Ukraine's President Volodymyr Zelensky attends a meeting in a Parliamentary Hall in Kyiv, Ukraine, in July. Photo: Sergii Kharchenko/NurPhoto via Getty Images

Ukraine's President Volodymyr Zelensky issued a statement on his Facebook page Saturday stating that it "is never and under no circumstances acceptable to interfere with another country's sovereign elections."

Why it matters: National Counterintelligence and Security Center Director William Evanina said Friday the Russian government had taken action to "denigrate former Vice President Biden" before November's election and that a "pro-Russia" Ukrainian lawmaker was "spreading claims about corruption" to "undermine" the presumptive Democratic presidential nominee.

What he's saying: Zelensky said in his statement he wanted to "assure our partners that Ukraine did not allow and will not allow itself to intervene in the future in the elections and thereby harm our trustworthy and sincere partnerships with the United States."

  • He added that Ukrainian citizens should "refrain from any activity related to the US presidential election and not allow themselves to try to solve any of their personal political or business problems."

Of note: Trump and his allies have previously pushed unfounded claims that Ukraine interfered in the 2016 elections. The fourth volume of a Senate Intelligence Committee report affirms the intelligence community's conclusion that Russia interfered in the election to help President Trump defeat 2016 presidential rival Hillary Clinton.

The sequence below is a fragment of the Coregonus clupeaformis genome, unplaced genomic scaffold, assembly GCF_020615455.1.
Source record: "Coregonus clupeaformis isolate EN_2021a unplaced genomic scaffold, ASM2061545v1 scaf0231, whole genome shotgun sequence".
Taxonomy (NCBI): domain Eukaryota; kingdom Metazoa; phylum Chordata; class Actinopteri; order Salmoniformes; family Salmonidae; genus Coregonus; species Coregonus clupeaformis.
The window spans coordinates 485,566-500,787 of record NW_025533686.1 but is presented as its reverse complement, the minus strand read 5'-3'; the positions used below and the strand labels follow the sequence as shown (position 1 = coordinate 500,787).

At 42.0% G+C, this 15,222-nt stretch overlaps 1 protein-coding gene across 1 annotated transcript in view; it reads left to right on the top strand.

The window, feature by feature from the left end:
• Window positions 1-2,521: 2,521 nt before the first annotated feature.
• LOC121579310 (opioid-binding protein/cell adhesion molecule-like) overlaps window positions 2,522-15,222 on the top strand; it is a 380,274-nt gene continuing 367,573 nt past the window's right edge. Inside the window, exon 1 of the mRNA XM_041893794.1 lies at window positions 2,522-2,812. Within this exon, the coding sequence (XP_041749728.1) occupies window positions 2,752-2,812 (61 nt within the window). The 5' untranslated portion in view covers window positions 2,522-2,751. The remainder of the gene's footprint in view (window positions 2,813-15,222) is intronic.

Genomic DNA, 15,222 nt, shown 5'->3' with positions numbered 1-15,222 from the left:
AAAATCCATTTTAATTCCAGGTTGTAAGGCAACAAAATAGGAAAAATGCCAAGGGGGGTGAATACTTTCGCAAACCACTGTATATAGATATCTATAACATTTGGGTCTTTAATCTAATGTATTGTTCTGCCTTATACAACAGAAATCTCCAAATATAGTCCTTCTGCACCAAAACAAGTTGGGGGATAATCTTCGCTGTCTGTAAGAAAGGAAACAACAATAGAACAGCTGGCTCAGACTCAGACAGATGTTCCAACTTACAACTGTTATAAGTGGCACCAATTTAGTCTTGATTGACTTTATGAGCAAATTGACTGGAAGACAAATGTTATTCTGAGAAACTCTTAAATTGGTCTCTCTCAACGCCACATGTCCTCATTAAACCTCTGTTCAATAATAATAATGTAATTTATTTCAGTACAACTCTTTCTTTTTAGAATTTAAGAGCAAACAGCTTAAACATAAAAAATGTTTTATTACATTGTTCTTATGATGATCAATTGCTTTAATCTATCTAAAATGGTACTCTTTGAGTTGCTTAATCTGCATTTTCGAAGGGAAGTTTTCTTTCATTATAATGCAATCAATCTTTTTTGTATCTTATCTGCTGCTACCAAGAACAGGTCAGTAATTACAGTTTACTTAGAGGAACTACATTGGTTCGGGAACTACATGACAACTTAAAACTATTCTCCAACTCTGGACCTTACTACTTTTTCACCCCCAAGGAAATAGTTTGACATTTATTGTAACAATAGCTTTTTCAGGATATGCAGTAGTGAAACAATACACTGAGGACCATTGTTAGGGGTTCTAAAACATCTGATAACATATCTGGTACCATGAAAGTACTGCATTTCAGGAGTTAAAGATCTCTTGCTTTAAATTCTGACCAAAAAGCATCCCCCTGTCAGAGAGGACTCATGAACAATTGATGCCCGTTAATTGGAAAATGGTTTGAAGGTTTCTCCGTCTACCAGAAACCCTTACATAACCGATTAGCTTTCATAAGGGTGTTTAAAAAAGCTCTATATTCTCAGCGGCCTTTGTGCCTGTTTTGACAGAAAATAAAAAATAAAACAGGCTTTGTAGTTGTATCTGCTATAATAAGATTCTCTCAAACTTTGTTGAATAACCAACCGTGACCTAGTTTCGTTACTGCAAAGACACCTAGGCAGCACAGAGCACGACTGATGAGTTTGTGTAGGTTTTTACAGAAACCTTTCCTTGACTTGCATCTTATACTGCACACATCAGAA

Flashback: Trump-Ukraine scandal: The key players, dates and documents

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Energetic Bear, a Russian state-sponsored hacking group, has stolen data from two servers after targeting state and federal government networks in the U.S. since at least September, the FBI and Cybersecurity and Infrastructure Security Agency said on Thursday.

Driving the news: Director of National Intelligence John Ratcliffe announced Wednesday that Iran and Russia had obtained voter registration information that could be used to undermine confidence in the U.S. election system.

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In photos: Coronavirus restrictions grow across Europe

A skeleton is placed at a restaurant table in Rome to protest Italy's restrictions that'll see gyms, movie theaters and pools close and bars and restaurants required to shut by 6 p.m. until at least Nov. 24. Photo: Antonio Masiello/Getty Images

Restrictions are returning across much of Europe as the continent faces a second coronavirus wave.

The big picture: Spain and France each surpassed 1 million cases last week, and both countries have implemented further restrictions on citizens. Italian officials announced strict new measures, effective Monday, to combat another cases spike. From Denmark to Romania, take a look at what steps countries have been taking, in photos.